fbpx
Connect with us

The Daily Sheeple

New rules would require almost 700,000 Americans to work for their food stamp benefit

New rules would require almost 700,000 Americans to work for their food stamp benefit

Featured

New rules would require almost 700,000 Americans to work for their food stamp benefit



The Trump administration unveiled a final rule Wednesday that will require more food stamp recipients to work in order to receive benefits.

The new requirement limits states’ ability to waive existing work mandates and could result in 688,000 people losing assistance, according to the US Department of Agriculture.
The move is one of three Trump administration efforts to overhaul the Supplemental Nutrition Assistance Program, or SNAP, as the food stamp program is formally known.

Another proposed regulation, which would tighten the rules governing who qualifies for aid, could end up stripping more than 3 million people of their benefits and leave nearly 500,000 children without access to free school meals. The third proposal would change how allowances for utility expenses are calculated, which would have a mixed impact. The agency is still working on the latter two proposals.

The proposed regulations would have decreased the number of people on food stamps by 3.7 million had they been implemented last year, according to an Urban Institute report issued last month. More than 36 million Americans currently receive SNAP benefits.

Under the proposed version of the work requirement rule, the USDA had estimated that about 750,000 recipients would lose benefits. It wasn’t immediately clear why the final rule is expected to affect fewer people.

The final rule is the administration’s latest initiative to impose work requirements in government assistance programs. Last year, in an unprecedented move, it started allowing states to mandate that Medicaid recipients find employment. That effort has largely been stymied by a federal district court judge, who has halted it in three states.

The food stamp program, however, already requires non-disabled, working-age adults without dependents to have jobs. They can only receive benefits for three months out of every 36-month period unless they are working or participating in training programs 20 hours a week.

There were 2.9 million of these recipients in 2018 and nearly 74% of them were not employed, according to the agency.

Currently, states can waive the work requirement for areas where unemployment is at least 10% or there is an insufficient number of jobs, as defined by the Department of Labor.

The new rule would make it harder for states to receive those waivers by tightening the definition of areas where there are insufficient jobs, narrowing the geographic areas of waivers and limiting their duration, among other provisions.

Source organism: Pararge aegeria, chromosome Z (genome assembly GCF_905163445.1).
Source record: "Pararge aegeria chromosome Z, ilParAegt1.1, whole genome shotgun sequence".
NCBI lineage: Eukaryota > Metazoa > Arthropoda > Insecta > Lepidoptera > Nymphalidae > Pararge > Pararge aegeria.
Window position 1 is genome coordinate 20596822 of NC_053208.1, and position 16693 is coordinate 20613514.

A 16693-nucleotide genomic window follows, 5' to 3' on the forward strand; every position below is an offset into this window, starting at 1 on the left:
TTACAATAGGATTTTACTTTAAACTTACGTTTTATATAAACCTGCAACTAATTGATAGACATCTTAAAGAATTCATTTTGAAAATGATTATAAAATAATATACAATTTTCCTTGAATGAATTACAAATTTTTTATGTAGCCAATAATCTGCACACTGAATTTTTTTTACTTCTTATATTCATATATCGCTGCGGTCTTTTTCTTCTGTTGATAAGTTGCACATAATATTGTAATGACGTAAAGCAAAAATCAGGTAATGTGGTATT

“Now, in the midst of the strongest economy in a generation, we need everyone who can work, to work,” said Secretary of Agriculture Sonny Perdue, citing the low 3.6% national unemployment rate. “This rule lays the groundwork for the expectation that able-bodied Americans re-enter the workforce where there are currently more job openings than people to fill them.”

SNAP benefits for working families with children receive approximately $392 a month. As the name states the Supplemental Nutrition Assistance Program (SNAP) is not designed to be an entire food budget, and is only to supplement an existing budget. The amount also varies by state, for example, a family of 4 with two minor children in Oregon typically receives over $700 a month which is well above the national average. And they are eligible for additional assistance with food through WIC for any child under the age of five. Which can push the total monthly food assistance to over a $1,000 a month.

The amount of SNAP assistance climbed dramatically during the last recession, but numbers have been slow to fall despite historically low unemployment numbers. This new rule helps to push those that are able-bodied and able to work to get out there and stand on their own two feet rather than letting taxpayers continue to pay for their lifestyle choices.

Delivered by The Daily Sheeple

We encourage you to share and republish our reports, analyses, breaking news and videos (Click for details).


Contributed by Sean Walton of The Daily Sheeple.

Sean Walton is a researcher and journalist for The Daily Sheeple. Send tips to sean.walton@thedailysheeple.com.

Continue Reading
You may also like...

Sean Walton is a researcher and journalist for The Daily Sheeple. Send tips to sean.walton@thedailysheeple.com.

Click to comment

More in Featured

Advertisement
Top Tier Gear USA
To Top